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Speaks to Medical Physicists, Who Play Key Role in Cancer Diagnosis, Treatment

Embargoed for Release until 12:15 p.m. ET Aug. 3, 2016

Rebecca Taylor, PCI
312-558-1770 x122

WASHINGTON, D.C. – Aug. 3, 2016 – Providing insights into the Cancer Moonshot and other initiatives to accelerate cancer research and make more therapies available to patients, Douglas R. Lowy, M.D., acting director of the National Cancer Institute (NCI), will lead a plenary session at the 58th Annual Meeting of the American Association of Physicists in Medicine (AAPM).

Medical physicists play a vital role in the diagnosis and treatment of cancer, through the development of novel imaging techniques, advancement of innovative therapy approaches, and ensuring the clinical use of imaging and radiation therapy are safe and effective. The NCI currently is funding several research initiatives on imaging and radiation therapy to better understand how to use immunotherapies in combination with targeted therapies and treatments such as chemotherapy and radiation.

“As medical physicists, we look forward to exploring ways in which our unique skills in the safe and accurate use of technology and radiation can advance the goals of the Cancer Moonshot,” said Bruce H. Curran, M.Eng., M.S., president of AAPM and associate professor of radiation oncology at VCU Health Systems, Richmond, VA. “We play a vital role as professionals involved not only in helping to treat cancer patients, but improving diagnosis and monitoring the response of cancer therapies during treatment.”

A longtime researcher, Dr. Lowy is one of the most highly cited authors in microbiology, and a member of the National Academy of Sciences and the Institute of Medicine. He received the 2007 Federal Employee of the Year Award from the Partnership for Public Service, the 2007 Dorothy P. Landon-American Association for Cancer Research Prize for Translational Cancer Research, the Sabin Gold Medal in 2011 and the National Medal of Technology and Innovation from President Obama in 2014, among others.

Dr. Lowy’s research focuses on papillomaviruses and the regulation of normal and neoplastic growth. In the 1980s he identified the oncogenes encoded by papillomaviruses and recently worked on papillomavirus vaccines and its life cycle.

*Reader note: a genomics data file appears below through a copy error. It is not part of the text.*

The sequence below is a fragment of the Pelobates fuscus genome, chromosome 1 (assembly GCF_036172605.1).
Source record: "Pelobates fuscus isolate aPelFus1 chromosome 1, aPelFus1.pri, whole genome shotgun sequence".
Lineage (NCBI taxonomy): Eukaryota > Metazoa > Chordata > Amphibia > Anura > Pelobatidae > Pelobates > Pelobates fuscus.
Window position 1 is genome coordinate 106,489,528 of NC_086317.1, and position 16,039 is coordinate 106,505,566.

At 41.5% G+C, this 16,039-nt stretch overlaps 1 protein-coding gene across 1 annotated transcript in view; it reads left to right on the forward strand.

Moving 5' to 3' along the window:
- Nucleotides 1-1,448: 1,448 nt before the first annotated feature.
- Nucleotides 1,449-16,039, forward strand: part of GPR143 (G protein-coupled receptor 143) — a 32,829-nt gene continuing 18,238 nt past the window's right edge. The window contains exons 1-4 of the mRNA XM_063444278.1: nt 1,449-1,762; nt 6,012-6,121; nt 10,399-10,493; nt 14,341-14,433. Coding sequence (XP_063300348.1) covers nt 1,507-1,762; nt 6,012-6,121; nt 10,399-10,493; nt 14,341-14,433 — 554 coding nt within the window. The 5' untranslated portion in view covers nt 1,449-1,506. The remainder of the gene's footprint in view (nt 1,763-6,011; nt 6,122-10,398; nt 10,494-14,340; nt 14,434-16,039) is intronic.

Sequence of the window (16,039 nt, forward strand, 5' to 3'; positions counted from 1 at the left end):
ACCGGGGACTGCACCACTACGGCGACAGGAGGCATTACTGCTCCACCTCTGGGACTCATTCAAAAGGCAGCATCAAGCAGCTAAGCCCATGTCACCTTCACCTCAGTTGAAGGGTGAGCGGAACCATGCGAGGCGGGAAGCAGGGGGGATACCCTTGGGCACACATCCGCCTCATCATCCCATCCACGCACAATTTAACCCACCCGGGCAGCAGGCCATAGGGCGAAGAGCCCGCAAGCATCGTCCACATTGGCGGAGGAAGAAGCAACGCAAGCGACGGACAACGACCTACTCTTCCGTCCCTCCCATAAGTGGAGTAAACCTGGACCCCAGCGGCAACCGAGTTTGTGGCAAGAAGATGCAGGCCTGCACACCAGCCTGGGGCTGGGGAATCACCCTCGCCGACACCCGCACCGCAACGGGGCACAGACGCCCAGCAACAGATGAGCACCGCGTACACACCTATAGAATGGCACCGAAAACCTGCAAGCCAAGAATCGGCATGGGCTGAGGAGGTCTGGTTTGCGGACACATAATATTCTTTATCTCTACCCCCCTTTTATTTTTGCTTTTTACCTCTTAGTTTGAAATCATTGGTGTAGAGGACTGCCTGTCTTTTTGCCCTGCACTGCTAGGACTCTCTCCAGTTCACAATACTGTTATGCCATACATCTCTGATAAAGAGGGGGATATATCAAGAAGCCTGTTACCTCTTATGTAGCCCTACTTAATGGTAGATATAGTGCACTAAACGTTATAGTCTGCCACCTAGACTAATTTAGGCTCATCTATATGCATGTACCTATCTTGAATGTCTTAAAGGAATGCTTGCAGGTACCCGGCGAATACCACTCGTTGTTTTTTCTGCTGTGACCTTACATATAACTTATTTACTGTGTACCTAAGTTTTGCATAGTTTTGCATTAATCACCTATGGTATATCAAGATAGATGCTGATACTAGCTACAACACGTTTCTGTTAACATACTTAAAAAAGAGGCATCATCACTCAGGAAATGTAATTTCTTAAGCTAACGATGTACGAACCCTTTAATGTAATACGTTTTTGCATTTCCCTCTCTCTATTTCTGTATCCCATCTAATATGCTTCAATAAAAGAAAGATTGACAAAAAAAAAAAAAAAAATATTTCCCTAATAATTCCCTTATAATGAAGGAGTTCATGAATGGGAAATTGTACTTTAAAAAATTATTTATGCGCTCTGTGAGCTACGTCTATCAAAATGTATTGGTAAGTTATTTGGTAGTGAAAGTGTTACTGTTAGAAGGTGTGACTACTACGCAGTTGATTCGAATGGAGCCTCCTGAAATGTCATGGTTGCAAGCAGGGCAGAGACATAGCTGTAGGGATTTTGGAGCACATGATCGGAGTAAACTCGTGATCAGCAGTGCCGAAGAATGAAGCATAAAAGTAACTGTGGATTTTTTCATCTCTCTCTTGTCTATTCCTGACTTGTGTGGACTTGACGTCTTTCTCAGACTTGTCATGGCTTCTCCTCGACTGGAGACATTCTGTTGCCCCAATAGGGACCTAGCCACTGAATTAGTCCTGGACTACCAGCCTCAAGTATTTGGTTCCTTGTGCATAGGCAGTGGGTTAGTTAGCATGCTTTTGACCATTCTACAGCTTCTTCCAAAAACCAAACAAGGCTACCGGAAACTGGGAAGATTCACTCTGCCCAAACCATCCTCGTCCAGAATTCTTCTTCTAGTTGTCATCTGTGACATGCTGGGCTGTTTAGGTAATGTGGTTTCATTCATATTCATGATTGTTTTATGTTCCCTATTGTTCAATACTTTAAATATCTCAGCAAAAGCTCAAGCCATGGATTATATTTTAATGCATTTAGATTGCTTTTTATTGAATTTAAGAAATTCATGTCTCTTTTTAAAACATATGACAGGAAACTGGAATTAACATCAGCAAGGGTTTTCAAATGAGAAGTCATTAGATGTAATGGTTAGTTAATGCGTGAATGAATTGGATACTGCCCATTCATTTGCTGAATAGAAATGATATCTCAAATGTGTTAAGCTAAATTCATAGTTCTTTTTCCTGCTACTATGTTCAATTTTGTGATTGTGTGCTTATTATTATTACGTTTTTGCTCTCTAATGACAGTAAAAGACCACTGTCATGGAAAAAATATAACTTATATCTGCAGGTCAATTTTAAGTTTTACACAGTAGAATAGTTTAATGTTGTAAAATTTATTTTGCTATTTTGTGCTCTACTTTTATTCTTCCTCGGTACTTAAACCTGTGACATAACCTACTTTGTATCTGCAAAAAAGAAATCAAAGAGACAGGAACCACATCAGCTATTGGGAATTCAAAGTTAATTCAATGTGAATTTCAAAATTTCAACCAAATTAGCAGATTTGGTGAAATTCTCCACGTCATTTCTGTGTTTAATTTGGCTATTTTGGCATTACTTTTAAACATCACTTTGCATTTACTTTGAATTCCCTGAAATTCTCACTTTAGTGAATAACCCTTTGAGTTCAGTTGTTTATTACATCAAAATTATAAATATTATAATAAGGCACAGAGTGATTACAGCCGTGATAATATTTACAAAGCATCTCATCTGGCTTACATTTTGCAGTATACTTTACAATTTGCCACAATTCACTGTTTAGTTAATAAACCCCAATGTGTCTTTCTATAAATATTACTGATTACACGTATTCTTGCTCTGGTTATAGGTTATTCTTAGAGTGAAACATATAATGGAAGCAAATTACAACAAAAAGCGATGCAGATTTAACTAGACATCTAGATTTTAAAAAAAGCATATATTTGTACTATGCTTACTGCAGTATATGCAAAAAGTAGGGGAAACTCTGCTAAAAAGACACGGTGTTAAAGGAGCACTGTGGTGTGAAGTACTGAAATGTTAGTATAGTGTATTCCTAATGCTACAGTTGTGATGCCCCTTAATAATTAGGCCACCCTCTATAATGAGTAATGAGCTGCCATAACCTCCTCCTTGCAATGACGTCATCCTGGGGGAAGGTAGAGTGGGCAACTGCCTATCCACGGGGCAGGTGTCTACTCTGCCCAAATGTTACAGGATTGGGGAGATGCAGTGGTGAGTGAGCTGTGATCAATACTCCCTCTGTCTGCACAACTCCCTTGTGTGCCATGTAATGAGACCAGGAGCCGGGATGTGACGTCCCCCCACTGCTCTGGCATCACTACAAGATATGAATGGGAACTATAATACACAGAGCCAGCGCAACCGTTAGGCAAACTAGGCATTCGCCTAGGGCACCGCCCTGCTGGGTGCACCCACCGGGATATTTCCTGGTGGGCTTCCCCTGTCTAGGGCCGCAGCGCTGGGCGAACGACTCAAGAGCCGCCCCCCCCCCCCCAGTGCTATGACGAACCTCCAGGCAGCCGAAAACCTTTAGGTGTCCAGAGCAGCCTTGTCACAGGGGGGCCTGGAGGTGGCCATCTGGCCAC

Dr. Lowy’s plenary session, “NCI-Supported Research Activities: The Moonshot and More,” is scheduled for 12:15 p.m. Wednesday, Aug. 3 at the AAPM meeting at Walter E. Washington Convention Center, Washington, D.C. For more information about Dr. Lowy and the AAPM annual meeting, visit http://www.aapm.org/meetings/2016AM.

About Medical Physicists
If you ever had a mammogram, CT, ultrasound, X-ray, MRI, PET scan, or have known someone treated for cancer, chances are reasonable that a medical physicist was working behind the scenes to make sure the imaging procedure was as effective as possible. Medical physicists are a key part of multi-disciplinary teams working to develop new imaging techniques, improve existing ones, and assure the safety of radiation used in medical procedures in radiology, radiation oncology, and nuclear medicine. They collaborate with radiation oncologists to design cancer treatment plans. They provide routine quality assurance and quality control on radiation equipment and procedures to ensure that cancer patients receive the prescribed dose of radiation therapy to the correct location. They also contribute to the development of physics-intensive therapeutic techniques, such as stereotactic radiosurgery and prostate seed implants for cancer, to name a few. The annual meeting is a great resource, providing guidance to physicists to implement the latest and greatest technology in a community hospital close to you.

About AAPM
The American Association of Physicists in Medicine (www.aapm.org) is a scientific, educational, and professional organization with more than 8,000 medical physicists. Headquarters are located in Alexandria, Virginia.